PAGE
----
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Thread: Plywood "Sharpie" Canoe

  1. #1
    Join Date
    Apr 2000
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    Barrie, Ontario, Canada
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    Default Plywood "Sharpie" Canoe

    I designed this years ago as a "sacrificial" boat. It was after the 3rd time I had to repair my good 17ft strip-built canoe. My local river has many rock-gardens where there is no one deep channel, so I wanted shallow-draft and "replace-ability" more than purity of form. But it has lasted better than I expected.

    Here's a video of last Friday. The design details are in the Remarks section of the video.


  2. #2
    Join Date
    Oct 2013
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    dfw
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    Default Re: Plywood "Sharpie" Canoe

    SIMPLE & ABLE

    th-2 2.jpeg

    sw
    "we are the people, our parents warned us about" (jb)

    steve

  3. #3
    Join Date
    May 2007
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    Seattle
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    Default Re: Plywood "Sharpie" Canoe

    Very nice. I have a 6 hour canoe--- your canoe looks like the older more advanced model of what I have.

    I use a double paddle and tend not to worry about scraping over logs and rocks with a cheap easy to build boat

    Thanks for posting the video
    Elect a clown expect a circus

  4. #4
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    Default Re: Plywood "Sharpie" Canoe

    Thanks!

    I built a 6-hour canoe too. It's because I was very dissatisfied with that design that I made this one.

    Tried both out in this river -- the boat I designed was much more use.

    But no big deal -- it's the getting out and paddling that's the main thing, not the boat.

  5. #5
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    Default Re: Plywood "Sharpie" Canoe

    What differences did you make between your design and the 6-hour canoe?
    Elect a clown expect a circus

  6. #6
    Join Date
    Dec 2003
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    Sound Beach, NY
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    Default Re: Plywood "Sharpie" Canoe

    Cool. My dad and I built a flat bottom hard chine plywood kayak from Glen-L. We enjoyed the building and paddling.
    I like the music too.

  7. #7
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    Default Re: Plywood "Sharpie" Canoe

    Quote Originally Posted by Bobcat View Post
    What differences did you make between your design and the 6-hour canoe?
    They're not related except as a concept. Mine is a clean-sheet design. I used PlyBoats if you can remember that ancient DOS-Based program -- which was easy and simple to use; RIP. I played with the rocker to get the bottom of the stems just-clear of the water with my weight, the boat's weight, and 30 lbs of gear -- all the while checking the projected draft with various beam dimensions. I wanted shallow draft but an un-clunky shape.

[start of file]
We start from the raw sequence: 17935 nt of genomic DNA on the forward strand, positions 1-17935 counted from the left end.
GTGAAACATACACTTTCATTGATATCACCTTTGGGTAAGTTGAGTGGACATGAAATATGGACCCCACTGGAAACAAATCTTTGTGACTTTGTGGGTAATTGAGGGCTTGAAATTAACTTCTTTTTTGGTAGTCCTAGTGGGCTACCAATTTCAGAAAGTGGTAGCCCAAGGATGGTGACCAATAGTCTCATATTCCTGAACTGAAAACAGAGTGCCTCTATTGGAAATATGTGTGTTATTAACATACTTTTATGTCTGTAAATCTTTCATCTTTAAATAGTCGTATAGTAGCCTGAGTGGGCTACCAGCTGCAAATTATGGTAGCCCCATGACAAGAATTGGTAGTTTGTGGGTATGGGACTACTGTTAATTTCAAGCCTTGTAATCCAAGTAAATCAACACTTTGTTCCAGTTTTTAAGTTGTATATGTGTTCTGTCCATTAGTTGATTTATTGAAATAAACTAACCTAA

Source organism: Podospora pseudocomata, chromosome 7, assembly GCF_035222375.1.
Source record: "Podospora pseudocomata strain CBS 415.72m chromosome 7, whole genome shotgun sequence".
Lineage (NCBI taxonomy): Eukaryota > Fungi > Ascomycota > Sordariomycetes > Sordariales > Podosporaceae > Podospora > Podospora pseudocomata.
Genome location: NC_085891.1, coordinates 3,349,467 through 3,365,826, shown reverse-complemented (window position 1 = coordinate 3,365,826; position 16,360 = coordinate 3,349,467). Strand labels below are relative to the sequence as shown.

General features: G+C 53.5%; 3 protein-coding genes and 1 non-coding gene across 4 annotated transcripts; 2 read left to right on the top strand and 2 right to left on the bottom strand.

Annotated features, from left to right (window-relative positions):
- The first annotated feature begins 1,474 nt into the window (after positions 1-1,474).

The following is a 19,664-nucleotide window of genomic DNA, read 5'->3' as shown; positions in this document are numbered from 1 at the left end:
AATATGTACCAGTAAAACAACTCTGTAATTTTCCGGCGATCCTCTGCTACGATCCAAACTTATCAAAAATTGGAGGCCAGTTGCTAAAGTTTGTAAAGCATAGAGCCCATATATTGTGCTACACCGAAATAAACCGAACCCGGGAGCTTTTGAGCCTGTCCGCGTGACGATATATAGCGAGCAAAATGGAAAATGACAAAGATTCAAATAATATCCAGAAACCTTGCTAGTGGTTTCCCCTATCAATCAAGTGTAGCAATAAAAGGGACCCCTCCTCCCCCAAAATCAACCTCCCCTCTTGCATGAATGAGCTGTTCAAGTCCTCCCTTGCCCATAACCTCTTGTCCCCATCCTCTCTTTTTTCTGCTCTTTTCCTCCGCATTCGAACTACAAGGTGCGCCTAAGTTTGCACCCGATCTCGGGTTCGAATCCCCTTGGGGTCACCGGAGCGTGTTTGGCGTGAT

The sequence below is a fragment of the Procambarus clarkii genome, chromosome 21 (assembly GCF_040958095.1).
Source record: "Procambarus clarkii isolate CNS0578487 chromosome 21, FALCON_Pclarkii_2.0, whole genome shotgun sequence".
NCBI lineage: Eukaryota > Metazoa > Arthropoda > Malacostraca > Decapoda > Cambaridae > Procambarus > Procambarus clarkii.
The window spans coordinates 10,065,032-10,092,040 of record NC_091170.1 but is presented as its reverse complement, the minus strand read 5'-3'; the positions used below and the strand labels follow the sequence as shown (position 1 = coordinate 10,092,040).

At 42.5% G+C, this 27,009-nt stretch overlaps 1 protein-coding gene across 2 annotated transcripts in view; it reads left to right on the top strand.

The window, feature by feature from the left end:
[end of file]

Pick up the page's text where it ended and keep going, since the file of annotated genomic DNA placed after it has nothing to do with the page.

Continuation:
The 6-Hour Canoe has an arbitrary limitation: how much boat can you get out of a 4x16 plywood panel? Thus it's beam is narrow -- almost to kayak dimensions. As a result it draws too much water for this river and gets pinned in the rock-gardens. I tried it out, and didn't like it.

    With my design I threw away that restriction. I had to scarf two 2 x 16 panels. More waste, except I used the leftover in another boat project later. Result: a much better boat for this river. The 6-hour canoe is faster on flatwater because it's narrower, but on these river-runs you're always moving with the current, so flat-water speed doesn't matter as much.

    Dave

  8. #8
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    Default Re: Plywood "Sharpie" Canoe

    As for the double-paddle, I use one too for solo travelling trips where for straight-line paddling it is much more efficient. And a big benefit in a headwind.

    But in a rapid, maneuvering is done with draw-strokes and pry-strokes. The single-blade is better for that.

    Just to beat the obvious to death, we maneuver in a rapid by back-paddling. We go slower than the current. This allows much more time to pick a path. I slide forward until I'm up against the center thwart to unweight the stern. This allows it to be swiveled easily, and we can back-ferry right, and change to a back-ferry left, with little trouble.

    And that's what we do -- choose a path, back-ferry to get there, always moving more slowly than the current, and wiggle and slither a never-straight trail amongst the rocks.

    These rapids are class I, with the occasional class II. The boat looks primitive with its hard-chines, but does quite well. I can reach way out to the side, do a hard draw-stroke, and move the whole boat sideways. It's the rocker, and the rounded chines, which allow that.

    Dave
    Last edited by Dave Hadfield; 10-18-2021 at 09:43 AM.

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